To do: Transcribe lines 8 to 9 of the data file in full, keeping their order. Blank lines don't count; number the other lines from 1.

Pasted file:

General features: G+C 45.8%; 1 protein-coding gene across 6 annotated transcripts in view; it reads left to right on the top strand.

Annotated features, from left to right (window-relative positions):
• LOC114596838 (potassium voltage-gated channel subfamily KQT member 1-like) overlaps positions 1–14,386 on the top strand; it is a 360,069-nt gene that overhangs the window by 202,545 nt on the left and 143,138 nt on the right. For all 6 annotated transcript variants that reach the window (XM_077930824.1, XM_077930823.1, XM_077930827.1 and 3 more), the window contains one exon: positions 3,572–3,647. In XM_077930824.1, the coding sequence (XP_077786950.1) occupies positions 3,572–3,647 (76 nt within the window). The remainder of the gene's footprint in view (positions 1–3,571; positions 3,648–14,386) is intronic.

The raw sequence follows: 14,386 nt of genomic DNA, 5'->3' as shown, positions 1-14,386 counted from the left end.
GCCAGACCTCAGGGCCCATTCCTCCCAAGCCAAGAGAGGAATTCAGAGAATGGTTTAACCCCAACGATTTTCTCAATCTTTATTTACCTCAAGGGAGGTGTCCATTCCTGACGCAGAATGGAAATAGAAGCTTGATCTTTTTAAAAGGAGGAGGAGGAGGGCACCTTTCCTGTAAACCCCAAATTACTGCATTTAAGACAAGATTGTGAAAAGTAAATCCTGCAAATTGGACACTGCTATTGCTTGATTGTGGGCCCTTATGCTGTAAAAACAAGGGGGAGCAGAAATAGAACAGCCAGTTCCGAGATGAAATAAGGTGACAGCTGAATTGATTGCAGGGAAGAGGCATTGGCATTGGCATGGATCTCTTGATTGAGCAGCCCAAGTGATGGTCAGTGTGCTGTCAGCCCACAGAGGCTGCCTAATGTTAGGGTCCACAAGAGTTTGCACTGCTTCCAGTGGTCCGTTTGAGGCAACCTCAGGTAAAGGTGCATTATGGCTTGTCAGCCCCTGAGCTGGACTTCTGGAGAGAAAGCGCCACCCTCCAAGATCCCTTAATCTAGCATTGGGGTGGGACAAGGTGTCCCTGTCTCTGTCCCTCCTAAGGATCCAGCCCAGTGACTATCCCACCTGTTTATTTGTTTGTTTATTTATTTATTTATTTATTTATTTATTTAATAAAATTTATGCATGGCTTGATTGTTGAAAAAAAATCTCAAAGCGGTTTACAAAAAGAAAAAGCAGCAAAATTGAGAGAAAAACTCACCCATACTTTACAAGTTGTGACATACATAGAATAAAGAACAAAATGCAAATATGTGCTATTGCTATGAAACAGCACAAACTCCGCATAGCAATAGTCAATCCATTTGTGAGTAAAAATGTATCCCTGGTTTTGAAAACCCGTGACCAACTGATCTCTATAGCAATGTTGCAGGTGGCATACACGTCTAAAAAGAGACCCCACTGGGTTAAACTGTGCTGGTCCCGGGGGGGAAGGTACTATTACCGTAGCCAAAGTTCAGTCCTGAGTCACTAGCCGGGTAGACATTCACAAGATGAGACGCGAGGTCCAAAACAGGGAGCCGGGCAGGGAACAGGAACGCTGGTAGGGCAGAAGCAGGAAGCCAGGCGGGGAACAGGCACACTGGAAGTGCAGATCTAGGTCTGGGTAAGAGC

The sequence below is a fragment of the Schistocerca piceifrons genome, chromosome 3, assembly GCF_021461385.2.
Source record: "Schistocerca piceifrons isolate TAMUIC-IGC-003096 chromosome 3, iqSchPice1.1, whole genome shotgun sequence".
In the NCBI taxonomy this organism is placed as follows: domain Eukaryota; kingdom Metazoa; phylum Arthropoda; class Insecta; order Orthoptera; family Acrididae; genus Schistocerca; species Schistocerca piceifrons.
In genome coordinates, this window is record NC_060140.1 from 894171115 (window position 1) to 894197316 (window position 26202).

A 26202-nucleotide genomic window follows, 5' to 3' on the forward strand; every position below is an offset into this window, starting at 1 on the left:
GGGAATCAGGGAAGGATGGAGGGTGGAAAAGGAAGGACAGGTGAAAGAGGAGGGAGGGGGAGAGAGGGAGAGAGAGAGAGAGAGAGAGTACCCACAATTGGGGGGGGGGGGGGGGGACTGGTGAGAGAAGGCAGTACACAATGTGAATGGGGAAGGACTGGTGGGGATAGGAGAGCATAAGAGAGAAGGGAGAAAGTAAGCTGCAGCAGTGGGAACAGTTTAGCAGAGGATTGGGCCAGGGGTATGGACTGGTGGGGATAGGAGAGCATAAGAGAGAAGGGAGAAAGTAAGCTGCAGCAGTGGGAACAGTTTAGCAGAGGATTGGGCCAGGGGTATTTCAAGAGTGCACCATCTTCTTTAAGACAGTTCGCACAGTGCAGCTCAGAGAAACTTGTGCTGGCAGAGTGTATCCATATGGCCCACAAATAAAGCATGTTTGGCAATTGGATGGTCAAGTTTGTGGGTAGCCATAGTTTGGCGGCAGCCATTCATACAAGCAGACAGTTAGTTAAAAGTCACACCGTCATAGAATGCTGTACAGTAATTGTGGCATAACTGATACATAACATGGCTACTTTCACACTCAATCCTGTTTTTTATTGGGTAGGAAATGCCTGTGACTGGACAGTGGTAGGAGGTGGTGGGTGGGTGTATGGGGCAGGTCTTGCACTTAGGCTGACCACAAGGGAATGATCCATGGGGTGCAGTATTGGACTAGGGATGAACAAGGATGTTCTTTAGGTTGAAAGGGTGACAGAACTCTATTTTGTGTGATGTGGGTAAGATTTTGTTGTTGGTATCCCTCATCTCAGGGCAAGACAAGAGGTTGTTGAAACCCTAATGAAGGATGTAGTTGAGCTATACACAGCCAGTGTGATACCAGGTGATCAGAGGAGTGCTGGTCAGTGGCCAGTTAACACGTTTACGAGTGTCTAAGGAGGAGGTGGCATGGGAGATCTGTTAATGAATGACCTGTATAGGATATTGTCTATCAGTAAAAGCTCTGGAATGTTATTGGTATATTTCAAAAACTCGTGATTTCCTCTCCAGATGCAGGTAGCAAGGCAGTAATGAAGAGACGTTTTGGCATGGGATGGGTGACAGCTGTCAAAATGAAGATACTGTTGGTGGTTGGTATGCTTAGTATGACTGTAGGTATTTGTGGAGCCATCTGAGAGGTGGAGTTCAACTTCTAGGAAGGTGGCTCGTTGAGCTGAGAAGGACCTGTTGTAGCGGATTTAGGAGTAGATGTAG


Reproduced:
In the NCBI taxonomy this organism is placed as follows: domain Eukaryota; kingdom Metazoa; phylum Arthropoda; class Insecta; order Orthoptera; family Acrididae; genus Schistocerca; species Schistocerca piceifrons.
In genome coordinates, this window is record NC_060140.1 from 894171115 (window position 1) to 894197316 (window position 26202).